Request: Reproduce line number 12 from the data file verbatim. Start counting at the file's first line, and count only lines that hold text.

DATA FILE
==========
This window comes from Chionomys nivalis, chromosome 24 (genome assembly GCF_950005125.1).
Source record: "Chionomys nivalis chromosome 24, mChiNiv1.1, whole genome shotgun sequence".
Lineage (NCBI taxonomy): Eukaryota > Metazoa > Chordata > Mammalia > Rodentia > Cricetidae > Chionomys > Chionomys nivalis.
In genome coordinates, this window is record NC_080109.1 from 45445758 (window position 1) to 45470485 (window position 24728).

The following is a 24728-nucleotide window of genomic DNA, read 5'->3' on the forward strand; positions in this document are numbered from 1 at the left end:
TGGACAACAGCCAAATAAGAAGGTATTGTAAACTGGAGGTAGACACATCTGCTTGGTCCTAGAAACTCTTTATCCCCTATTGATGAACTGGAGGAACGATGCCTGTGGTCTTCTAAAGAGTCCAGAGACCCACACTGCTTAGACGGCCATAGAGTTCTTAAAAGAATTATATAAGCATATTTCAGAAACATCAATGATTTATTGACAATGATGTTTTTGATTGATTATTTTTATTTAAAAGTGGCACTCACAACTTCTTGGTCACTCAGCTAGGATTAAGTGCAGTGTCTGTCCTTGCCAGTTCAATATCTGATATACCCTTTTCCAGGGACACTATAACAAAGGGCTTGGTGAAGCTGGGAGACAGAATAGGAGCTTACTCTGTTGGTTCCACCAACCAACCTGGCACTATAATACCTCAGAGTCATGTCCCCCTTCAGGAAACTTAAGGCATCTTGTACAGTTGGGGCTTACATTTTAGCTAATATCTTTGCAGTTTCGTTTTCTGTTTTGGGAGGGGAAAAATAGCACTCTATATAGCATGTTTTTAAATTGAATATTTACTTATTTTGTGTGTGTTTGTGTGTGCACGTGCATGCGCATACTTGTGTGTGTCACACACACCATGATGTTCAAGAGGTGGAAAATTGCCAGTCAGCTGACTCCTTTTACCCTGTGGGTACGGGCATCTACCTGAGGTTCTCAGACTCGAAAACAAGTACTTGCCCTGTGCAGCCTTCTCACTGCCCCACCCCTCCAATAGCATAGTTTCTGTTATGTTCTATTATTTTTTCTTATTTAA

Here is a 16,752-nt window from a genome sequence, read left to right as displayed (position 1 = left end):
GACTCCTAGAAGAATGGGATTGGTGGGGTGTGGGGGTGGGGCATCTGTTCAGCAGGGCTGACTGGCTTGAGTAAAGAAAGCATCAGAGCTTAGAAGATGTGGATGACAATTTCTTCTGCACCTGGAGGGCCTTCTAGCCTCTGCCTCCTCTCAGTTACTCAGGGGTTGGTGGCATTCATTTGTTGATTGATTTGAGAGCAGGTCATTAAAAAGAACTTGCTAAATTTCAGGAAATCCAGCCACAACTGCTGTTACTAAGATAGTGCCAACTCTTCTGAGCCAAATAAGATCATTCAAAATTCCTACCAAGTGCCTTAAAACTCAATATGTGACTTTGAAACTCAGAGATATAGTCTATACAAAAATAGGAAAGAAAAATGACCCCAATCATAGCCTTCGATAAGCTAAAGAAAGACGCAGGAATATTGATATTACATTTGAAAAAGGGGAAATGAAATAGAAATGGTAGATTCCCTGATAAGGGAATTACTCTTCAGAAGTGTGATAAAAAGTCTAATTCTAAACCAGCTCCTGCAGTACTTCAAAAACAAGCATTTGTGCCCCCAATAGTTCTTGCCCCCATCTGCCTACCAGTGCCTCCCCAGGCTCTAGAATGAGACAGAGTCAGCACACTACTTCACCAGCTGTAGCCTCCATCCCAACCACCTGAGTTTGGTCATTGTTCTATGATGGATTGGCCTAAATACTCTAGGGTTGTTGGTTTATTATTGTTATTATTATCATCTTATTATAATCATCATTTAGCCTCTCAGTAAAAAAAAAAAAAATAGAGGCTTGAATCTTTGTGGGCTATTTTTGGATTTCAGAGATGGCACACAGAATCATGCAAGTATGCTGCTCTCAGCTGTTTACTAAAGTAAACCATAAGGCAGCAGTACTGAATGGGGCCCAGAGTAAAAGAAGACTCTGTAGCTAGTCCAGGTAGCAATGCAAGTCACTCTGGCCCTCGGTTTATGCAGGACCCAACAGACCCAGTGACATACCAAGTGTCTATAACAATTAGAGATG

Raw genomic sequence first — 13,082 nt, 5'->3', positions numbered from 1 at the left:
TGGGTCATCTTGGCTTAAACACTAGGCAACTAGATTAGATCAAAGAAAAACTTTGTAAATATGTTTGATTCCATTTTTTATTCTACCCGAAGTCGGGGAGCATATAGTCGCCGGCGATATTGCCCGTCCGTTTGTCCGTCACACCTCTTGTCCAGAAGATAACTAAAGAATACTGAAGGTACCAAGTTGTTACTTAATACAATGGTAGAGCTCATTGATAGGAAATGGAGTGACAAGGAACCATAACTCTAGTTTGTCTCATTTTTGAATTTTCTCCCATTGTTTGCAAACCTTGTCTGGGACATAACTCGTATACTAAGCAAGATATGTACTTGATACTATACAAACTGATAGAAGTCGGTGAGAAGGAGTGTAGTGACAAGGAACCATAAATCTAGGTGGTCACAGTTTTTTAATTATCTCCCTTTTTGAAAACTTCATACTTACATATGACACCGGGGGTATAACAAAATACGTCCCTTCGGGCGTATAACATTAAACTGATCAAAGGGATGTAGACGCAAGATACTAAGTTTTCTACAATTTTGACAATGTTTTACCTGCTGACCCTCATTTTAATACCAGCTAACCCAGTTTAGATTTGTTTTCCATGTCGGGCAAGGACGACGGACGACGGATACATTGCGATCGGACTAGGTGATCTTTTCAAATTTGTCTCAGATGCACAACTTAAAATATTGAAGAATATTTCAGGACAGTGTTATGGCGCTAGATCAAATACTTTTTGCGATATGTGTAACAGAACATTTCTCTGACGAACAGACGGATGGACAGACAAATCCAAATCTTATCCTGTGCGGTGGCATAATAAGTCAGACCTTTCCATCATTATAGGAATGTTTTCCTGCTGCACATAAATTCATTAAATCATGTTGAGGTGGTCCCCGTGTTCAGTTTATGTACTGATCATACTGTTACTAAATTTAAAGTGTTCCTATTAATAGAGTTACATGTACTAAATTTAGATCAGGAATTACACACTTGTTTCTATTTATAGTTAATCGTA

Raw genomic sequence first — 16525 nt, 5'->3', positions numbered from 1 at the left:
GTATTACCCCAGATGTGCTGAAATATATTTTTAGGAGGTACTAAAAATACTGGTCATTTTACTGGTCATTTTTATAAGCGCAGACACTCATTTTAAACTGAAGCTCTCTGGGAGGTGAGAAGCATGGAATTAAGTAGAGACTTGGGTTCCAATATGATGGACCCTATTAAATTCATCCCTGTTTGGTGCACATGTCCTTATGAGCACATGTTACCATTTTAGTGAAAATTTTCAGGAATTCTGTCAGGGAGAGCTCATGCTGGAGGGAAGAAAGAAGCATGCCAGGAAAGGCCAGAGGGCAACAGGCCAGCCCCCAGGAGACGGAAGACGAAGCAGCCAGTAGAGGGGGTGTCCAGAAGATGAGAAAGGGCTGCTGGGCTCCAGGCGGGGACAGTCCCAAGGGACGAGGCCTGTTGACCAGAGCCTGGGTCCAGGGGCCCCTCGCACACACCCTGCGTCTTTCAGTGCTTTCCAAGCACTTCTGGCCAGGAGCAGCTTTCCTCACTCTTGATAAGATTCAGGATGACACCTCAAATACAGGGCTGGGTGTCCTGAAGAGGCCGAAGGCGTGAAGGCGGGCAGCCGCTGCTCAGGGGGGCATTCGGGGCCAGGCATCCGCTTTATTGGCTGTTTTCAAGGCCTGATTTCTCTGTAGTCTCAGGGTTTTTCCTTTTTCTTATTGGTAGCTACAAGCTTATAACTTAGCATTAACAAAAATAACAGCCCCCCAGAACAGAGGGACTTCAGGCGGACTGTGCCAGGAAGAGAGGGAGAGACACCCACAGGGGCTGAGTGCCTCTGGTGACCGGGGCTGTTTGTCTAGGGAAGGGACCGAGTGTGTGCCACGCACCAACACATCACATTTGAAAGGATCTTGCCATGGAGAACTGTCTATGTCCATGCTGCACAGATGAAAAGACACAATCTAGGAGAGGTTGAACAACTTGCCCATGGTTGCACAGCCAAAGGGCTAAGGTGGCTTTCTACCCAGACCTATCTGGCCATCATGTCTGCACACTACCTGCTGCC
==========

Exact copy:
GTATTACCCCAGATGTGCTGAAATATATTTTTAGGAGGTACTAAAAATACTGGTCATTTTACTGGTCATTTTTATAAGCGCAGACACTCATTTTAAACTGAAGCTCTCTGGGAGGTGAGAAGCATGGAATTAAGTAGAGACTTGGGTTCCAATATGATGGACCCTATTAAATTCATCCCTGTTTGGTGCACATGTCCTTATGAGCACATGTTACCATTTTAGTGAAAATTTTCAGGAATTCTGTCAGGGAGAGCTCATGCTGGAGGGAAGAAAGAAGCATGCCAGGAAAGGCCAGAGGGCAACAGGCCAGCCCCCAGGAGACGGAAGACGAAGCAGCCAGTAGAGGGGGTGTCCAGAAGATGAGAAAGGGCTGCTGGGCTCCAGGCGGGGACAGTCCCAAGGGACGAGGCCTGTTGACCAGAGCCTGGGTCCAGGGGCCCCTCGCACACACCCTGCGTCTTTCAGTGCTTTCCAAGCACTTCTGGCCAGGAGCAGCTTTCCTCACTCTTGATAAGATTCAGGATGACACCTCAAATACAGGGCTGGGTGTCCTGAAGAGGCCGAAGGCGTGAAGGCGGGCAGCCGCTGCTCAGGGGGGCATTCGGGGCCAGGCATCCGCTTTATTGGCTGTTTTCAAGGCCTGATTTCTCTGTAGTCTCAGGGTTTTTCCTTTTTCTTATTGGTAGCTACAAGCTTATAACTTAGCATTAACAAAAATAACAGCCCCCCAGAACAGAGGGACTTCAGGCGGACTGTGCCAGGAAGAGAGGGAGAGACACCCACAGGGGCTGAGTGCCTCTGGTGACCGGGGCTGTTTGTCTAGGGAAGGGACCGAGTGTGTGCCACGCACCAACACATCACATTTGAAAGGATCTTGCCATGGAGAACTGTCTATGTCCATGCTGCACAGATGAAAAGACACAATCTAGGAGAGGTTGAACAACTTGCCCATGGTTGCACAGCCAAAGGGCTAAGGTGGCTTTCTACCCAGACCTATCTGGCCATCATGTCTGCACACTACCTGCTGCC